1762 -
05 Sept 1838

John Knight

Born in Quickwood, on the Saddleworth/Mossley border, baptised on the 19th December 1862 at Saddleworth Church.

He was the eldest of twelve children, his parents were Joseph and Martha Knight, in 1783 Joseph moved his family to Lydgate.

Served  an apprenticeship as a handloom weaver in Saddleworth.

He managed to keep a reasonable living at his trade but was angry over the lack of his political rights.

John married in 1786 to Elizabeth Andrew and they went to live her parents at Little Haigh farm on Quickedge Road, Lydgate.  The couple had six children, five boys and a girl.

His views on parliamentary reform caused him to be arrested and sent to prison for two years for making a seditious speech at Royton.

Weavers were having a tough time in making a living wage due to the coming of steam Textile factories.

John arranged a meeting for weavers in Manchester 1812, to discuss their plight and want to do next?  At the end of the meeting John and 37 other weavers were arrested and all charged with plotting to destroy steam looms and attending a seditions meeting.  All 38 were acquitted.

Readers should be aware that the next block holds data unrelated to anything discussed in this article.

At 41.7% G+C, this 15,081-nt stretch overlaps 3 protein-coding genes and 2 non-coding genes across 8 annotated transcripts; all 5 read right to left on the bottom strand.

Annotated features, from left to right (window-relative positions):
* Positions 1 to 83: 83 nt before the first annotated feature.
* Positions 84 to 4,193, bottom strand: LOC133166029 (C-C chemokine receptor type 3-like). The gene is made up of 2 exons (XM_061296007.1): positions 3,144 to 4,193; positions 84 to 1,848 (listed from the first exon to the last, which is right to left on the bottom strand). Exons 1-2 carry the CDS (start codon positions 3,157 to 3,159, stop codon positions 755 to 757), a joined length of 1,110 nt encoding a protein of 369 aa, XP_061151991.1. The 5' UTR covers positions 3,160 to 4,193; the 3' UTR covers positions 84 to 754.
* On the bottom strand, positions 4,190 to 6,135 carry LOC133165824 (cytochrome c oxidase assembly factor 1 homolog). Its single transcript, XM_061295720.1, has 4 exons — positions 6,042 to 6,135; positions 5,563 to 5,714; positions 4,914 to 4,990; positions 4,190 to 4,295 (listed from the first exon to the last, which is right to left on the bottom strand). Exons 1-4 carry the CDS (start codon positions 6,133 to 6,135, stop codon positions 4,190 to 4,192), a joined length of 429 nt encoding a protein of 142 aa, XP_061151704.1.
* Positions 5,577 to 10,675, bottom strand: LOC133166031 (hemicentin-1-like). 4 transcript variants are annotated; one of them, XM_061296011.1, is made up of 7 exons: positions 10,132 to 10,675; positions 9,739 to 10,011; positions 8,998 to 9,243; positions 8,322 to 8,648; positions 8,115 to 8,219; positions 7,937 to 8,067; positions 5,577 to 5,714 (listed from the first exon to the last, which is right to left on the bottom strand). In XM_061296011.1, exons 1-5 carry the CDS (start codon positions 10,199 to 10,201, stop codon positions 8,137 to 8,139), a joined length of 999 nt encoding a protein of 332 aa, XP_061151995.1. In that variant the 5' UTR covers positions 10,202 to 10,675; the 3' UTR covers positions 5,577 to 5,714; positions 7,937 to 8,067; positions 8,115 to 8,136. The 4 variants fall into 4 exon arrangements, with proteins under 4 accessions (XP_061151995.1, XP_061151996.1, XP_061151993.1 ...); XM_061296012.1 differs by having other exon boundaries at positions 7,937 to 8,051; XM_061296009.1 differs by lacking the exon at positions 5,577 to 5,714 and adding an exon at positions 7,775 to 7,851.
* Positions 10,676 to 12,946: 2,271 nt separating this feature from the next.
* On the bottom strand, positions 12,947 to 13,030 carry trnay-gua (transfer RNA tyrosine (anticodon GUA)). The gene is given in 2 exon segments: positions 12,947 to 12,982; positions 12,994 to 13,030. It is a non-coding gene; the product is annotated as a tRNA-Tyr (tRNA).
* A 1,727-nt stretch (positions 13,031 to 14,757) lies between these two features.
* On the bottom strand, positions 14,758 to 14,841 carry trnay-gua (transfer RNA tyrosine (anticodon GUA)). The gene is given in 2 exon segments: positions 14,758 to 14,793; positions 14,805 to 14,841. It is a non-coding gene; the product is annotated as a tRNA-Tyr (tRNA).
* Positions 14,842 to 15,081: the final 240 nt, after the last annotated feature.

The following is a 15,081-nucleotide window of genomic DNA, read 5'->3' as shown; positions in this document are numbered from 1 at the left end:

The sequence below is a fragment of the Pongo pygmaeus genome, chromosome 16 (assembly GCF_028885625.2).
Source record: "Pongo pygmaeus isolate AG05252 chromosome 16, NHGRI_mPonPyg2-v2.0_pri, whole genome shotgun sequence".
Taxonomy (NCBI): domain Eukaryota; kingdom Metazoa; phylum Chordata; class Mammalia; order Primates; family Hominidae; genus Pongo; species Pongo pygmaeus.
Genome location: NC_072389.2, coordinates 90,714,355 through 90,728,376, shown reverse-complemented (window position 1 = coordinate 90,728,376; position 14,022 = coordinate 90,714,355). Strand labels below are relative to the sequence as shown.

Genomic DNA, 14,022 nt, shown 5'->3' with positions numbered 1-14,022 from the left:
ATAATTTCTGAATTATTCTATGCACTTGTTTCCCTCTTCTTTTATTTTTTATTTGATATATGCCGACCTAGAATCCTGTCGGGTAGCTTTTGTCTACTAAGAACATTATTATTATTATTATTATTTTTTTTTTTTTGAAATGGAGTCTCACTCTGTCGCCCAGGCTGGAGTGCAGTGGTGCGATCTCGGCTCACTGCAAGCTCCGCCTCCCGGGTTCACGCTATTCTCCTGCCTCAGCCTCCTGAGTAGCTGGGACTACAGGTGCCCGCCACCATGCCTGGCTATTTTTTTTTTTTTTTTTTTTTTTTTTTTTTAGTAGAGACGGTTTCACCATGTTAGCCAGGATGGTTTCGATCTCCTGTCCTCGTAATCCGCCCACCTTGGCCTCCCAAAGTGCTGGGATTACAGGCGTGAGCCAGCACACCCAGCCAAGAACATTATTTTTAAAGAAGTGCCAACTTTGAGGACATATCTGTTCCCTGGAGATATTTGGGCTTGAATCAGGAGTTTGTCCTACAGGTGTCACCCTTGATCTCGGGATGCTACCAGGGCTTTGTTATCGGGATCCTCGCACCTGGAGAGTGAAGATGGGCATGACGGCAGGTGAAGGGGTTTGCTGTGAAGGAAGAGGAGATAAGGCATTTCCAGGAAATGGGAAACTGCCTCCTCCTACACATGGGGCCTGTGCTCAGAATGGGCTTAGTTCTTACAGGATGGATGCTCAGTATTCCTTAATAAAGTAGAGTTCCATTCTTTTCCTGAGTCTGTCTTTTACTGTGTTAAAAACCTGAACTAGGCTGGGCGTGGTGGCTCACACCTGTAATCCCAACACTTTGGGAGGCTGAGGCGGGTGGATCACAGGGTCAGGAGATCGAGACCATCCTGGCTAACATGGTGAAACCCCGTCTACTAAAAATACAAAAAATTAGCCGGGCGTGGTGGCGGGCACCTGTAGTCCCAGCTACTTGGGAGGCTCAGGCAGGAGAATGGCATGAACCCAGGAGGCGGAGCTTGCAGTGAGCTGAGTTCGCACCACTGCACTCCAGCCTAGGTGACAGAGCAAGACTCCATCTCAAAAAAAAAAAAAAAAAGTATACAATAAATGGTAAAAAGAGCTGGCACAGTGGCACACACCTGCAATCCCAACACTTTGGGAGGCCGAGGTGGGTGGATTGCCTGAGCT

Later  that  year he  give up  weaving and took up teaching.

In 1816 he edited the Manchester Political Register and secretary of the Manchester Constitutional Society.  In Later life he became an extensive dealer in political publications.  About six months before his death he was appointed Treasurer of the poor rates of Oldham.

It the time of his death he was living on Lord Street, Oldham his wife died in 1824.

In 2000 John Fletcher wrote a musical on the life of John Knith

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Last updated 8th July 2017